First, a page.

Germany’s domestic intelligence agency will step up its surveillance of the far-right Alternative for Germany (AfD) on suspicion it espouses “extremist” positions that threaten democracy, Der Spiegel Magazine reported.
A spokeswoman for the BfV intelligence agency declined to comment on the unsourced report published Wednesday.
If confirmed, this would be a setback for the party before an election in September in which polls forecast a loss in support over its opposition to lockdown measures during the coronavirus pandemic.
A decision by the intelligence agency to monitor the party nationally would entail the surveillance of all its leaders and lawmakers in the Bundestag lower house.
“We have not been informed of any decision to increase surveillance activities against us,” AfD lawmaker Stefan Keuter said. “But should this be the case, we will fight it in the courts.”
The AfD entered Parliament four years ago, drawing voters angry with Chancellor Angela Merkel’s 2015 decision to welcome more than one million refugees and migrants; it also has lawmakers in all of Germany’s 16 regional assemblies.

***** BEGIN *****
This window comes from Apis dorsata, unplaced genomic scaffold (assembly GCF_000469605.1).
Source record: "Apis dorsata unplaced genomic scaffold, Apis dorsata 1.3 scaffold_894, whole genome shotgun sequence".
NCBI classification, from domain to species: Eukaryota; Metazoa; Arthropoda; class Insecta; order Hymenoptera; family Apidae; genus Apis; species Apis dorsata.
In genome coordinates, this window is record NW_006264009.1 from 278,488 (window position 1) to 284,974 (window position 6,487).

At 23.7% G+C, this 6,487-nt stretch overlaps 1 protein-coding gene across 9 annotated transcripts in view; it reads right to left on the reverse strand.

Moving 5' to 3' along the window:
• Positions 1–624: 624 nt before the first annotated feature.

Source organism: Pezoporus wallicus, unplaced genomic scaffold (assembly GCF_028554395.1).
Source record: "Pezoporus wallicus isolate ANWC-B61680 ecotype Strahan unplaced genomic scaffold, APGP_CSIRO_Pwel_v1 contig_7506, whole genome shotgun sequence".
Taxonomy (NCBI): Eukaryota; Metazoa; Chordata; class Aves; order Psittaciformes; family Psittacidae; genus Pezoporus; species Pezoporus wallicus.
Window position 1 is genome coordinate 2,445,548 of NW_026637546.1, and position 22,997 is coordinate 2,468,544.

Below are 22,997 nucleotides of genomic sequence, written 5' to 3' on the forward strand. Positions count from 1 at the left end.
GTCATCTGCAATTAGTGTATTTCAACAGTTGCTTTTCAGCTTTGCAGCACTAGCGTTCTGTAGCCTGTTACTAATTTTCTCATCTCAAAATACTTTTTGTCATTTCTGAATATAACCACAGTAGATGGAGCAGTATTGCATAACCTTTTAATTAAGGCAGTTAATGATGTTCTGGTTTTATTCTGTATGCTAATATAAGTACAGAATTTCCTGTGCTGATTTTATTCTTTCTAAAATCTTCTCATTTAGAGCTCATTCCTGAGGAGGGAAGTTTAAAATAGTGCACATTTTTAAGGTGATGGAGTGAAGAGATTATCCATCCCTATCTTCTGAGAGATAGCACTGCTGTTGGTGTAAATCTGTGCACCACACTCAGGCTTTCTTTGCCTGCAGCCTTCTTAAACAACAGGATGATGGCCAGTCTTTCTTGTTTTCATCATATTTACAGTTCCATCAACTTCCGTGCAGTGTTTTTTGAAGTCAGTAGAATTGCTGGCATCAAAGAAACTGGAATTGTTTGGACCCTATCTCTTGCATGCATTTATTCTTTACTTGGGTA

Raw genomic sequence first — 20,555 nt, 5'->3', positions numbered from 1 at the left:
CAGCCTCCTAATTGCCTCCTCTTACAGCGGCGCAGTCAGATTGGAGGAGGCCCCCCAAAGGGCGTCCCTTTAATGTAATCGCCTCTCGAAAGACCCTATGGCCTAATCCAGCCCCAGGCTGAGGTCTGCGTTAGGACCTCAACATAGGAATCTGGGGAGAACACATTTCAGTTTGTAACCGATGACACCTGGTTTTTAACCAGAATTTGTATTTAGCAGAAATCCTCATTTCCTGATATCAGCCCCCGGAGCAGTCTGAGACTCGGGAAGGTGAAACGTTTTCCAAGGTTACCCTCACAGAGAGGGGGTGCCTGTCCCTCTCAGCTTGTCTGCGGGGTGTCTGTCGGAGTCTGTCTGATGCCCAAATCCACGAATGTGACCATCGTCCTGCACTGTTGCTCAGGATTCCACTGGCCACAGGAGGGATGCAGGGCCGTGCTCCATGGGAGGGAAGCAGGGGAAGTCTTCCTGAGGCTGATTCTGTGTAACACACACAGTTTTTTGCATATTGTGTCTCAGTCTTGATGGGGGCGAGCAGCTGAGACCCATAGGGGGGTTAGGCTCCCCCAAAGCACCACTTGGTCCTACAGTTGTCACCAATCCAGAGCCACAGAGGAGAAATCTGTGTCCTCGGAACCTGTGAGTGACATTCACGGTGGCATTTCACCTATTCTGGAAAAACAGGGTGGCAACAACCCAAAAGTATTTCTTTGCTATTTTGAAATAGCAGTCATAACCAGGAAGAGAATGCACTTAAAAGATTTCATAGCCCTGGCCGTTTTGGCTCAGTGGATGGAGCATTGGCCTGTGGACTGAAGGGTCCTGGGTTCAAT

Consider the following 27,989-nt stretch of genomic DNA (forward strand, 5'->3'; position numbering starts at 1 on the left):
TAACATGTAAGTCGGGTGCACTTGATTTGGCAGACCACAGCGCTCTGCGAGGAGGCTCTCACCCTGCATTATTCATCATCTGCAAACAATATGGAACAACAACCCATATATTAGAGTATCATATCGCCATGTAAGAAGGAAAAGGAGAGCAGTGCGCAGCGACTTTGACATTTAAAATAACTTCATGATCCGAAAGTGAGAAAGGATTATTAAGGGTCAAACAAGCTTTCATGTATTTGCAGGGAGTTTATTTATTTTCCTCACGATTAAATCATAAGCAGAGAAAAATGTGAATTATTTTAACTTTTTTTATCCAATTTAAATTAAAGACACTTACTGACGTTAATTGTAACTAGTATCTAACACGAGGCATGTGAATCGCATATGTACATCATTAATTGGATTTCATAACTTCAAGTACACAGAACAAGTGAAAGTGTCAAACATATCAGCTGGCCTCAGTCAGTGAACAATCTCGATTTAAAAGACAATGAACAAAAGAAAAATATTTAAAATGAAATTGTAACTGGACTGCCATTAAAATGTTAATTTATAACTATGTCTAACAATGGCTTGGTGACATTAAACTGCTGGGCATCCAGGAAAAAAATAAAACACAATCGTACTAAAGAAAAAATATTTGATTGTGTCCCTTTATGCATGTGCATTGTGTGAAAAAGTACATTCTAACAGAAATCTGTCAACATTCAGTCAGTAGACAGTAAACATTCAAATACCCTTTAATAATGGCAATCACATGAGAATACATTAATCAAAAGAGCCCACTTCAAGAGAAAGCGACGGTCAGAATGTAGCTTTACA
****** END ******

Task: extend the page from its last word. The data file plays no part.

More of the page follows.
It has been ostracised by other parties, which say its rhetoric contributes to an atmosphere of hate that encourages political violence.
AfD co-leader Joerg Meuthen wants to purge the party of members suspected of harbouring sympathies to hardline far-right groups and make it more palatable to a broader section of the German public.
The Central Council of Jews in Germany welcomed the news.
“The AfD’s destructive politics undermine our democratic institutions and discredit democracy among citizens,” it said in a statement. “The domestic intelligence agency took the right and necessary step.”
Domestic spies started a review of the AfD’s political programme and speeches in 2019 with the goal of establishing whether more surveillance activities like tapping the party’s communications and scrutinising its funding were needed.
The AfD sued the government over its declaration and a court two years ago blocked the BfV from publicly designating the party a “case to investigate” as this puts it at a disadvantage in elections.
However, it rejected the AfD’s petition to prevent the BfV from conducting an intelligence review of the biggest opposition party in the national parliament. The case is still being fought in courts.
The BfV told the Administrative Court in the western city of Cologne last month it would not monitor AfD lawmakers in the national, regional and European parliaments as long as the case was being heard.